Kenya Airways #ticker:KQ will on Thursday resume flights to Mumbai, ending a four-month hiatus that was occasioned by increased cases of Covid-19 in the Asian state.
The airline in a notice to its customers Monday said it will resume its operations on the route on September 16, 2021 with the first flight departing Jomo Kenyatta International Airport at 7am to arrive in Mumbai at 3:45 pm.
The airline will then resume full operations on the route on September 20, flying three times per week on the Indian route, which is one of the most lucrative destinations on its network.
Passengers on the route will part with Sh46,000 ($419) for one-way air ticket on economy class seats from Nairobi to Mumbai- prices that are relatively the same compared to what it was charging before the Covid-19 pandemic.
“Welcome back onboard! Fly from Nairobi to Mumbai starting Thursday 16th September with normal schedules resuming from Monday 20th September 2021,” said the airline in a notice to its customers yesterday.
KQ Suspended passenger flights to and from Mumbai on April 30 until further notice, following a government directive on travel between India and Kenya due to a Covid-19 crisis in that country.
The airline said on Friday that passengers who had booked tickets after May 1, the date of the last flight from Mumbai to Nairobi, will have to change their plans.
Affected passengers, KQ said, could also take vouchers for the value of their fare for future travel within 12 months.
India has seen soaring infection rates in the recent days, since the discovery of a new virus variant. Last month, India put on lockdown one of the states following a spike in cases of Covid-19.
Other countries that have banned flights to India include France, the UK Bangladesh, Oman and Hong Kong that have banned travel to and from India or asked their nationals coming from the Asian country to isolate themselves in government-approved hotels.
India has so far detected 33,264,175 corona virus cases with the number of deaths hitting 442,874 as at September 13.
A large number of patients from Kenya also travel to India every year for specialised medical treatment, especially cancer care, helping to drive medical tourism in the densely populated country that boasts affordable and easily accessible healthcare.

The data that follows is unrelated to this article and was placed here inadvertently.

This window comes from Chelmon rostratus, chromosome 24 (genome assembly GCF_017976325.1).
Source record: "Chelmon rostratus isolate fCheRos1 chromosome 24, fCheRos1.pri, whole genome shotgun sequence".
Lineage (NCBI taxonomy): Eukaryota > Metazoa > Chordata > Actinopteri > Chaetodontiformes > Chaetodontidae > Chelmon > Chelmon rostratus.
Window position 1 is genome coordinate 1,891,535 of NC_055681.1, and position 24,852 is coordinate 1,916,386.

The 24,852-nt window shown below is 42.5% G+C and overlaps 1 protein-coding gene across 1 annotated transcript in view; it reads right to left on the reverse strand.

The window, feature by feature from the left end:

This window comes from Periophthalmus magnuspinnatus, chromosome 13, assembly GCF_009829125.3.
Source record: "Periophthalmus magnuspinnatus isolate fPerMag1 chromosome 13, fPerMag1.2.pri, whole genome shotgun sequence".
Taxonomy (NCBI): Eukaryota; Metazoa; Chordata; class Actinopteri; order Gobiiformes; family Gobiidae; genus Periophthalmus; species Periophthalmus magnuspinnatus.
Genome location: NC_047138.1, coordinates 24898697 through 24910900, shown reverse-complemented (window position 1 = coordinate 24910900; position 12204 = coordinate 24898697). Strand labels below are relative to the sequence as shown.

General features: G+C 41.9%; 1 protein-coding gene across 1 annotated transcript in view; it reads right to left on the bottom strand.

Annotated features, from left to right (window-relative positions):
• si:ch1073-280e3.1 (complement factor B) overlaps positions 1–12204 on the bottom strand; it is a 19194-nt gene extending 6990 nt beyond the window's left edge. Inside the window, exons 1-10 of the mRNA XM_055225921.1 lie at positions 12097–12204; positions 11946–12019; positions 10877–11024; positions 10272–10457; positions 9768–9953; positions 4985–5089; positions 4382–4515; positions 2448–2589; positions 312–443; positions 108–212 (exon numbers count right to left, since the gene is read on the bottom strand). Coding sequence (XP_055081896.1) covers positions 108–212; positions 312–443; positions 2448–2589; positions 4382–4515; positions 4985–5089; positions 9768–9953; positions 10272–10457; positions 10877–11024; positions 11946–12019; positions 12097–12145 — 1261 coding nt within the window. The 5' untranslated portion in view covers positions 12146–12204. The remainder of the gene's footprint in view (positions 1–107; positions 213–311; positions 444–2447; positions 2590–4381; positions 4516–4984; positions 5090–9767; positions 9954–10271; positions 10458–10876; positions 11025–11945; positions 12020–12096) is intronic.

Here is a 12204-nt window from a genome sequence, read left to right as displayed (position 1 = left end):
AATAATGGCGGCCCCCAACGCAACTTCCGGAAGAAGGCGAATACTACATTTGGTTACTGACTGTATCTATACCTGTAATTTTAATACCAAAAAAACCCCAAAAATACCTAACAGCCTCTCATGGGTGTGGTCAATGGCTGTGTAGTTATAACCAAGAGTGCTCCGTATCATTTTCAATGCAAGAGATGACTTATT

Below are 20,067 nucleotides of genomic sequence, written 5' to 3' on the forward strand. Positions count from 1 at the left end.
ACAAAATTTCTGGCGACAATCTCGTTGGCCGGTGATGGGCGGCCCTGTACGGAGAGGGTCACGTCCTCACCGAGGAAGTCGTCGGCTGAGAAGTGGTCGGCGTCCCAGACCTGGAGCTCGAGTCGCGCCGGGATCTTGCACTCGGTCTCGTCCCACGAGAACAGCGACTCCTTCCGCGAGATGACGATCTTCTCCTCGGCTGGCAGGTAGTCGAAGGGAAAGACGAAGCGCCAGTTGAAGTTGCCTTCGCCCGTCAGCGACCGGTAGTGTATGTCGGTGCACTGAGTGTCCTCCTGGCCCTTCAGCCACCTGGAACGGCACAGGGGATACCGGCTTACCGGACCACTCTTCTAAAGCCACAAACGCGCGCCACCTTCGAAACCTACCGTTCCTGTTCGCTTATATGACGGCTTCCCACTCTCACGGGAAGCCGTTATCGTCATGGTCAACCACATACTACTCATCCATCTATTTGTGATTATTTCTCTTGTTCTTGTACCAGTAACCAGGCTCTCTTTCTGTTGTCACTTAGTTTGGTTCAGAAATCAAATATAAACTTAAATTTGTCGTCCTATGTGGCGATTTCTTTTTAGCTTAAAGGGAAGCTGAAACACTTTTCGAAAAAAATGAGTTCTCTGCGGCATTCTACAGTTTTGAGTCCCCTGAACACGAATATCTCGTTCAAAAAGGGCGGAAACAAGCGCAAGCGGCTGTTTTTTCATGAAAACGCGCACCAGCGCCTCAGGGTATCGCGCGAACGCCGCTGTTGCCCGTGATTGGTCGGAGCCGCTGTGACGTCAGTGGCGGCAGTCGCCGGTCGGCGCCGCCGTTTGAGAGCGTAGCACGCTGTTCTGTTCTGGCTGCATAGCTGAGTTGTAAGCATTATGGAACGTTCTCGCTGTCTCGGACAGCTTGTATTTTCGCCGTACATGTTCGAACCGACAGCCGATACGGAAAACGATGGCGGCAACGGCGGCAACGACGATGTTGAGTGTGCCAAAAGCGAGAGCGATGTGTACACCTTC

Lower import volumes push mitumba prices to new highs
- Traders paid Sh100,527 on average per tonne of the used clothes, popularly called mitumba, compared to Sh96,286 the previous year.
- Kenya Bureau of Standards (Kebs) banned importation of the clothes from late March through mid-August in a bid to contain the spread of the life-threatening coronavirus infections.
- Findings of the Economic Survey 2021 suggests dealers shipped in 121,778 tonnes of mitumba in 2020, a 34.02 percent fall compared with 2019 and the lowest volumes since 2015.
The average price of a tonne of second-hand clothing items imported into the country crossed the Sh100,000 mark for the first time last year on reduced volumes in the wake of safety protocols and guidelines to curb spread of coronavirus.
Traders paid Sh100,527 on average per tonne of the used clothes, popularly called mitumba, compared to Sh96,286 the previous year.
Kenya Bureau of Standards (Kebs) banned importation of the clothes from late March through mid-August in a bid to contain the spread of the life-threatening coronavirus infections.
Findings of the Economic Survey 2021 suggests dealers shipped in 121,778 tonnes of mitumba in 2020, a 34.02 percent fall compared with 2019 and the lowest volumes since 2015.
Last year’s drop was the first dip since 2011 when 76,533 tonnes were shipped in compared with 80,423 tonnes the previous year, the official data collated by the Kenya National Bureau of Statistics (KNBS) shows.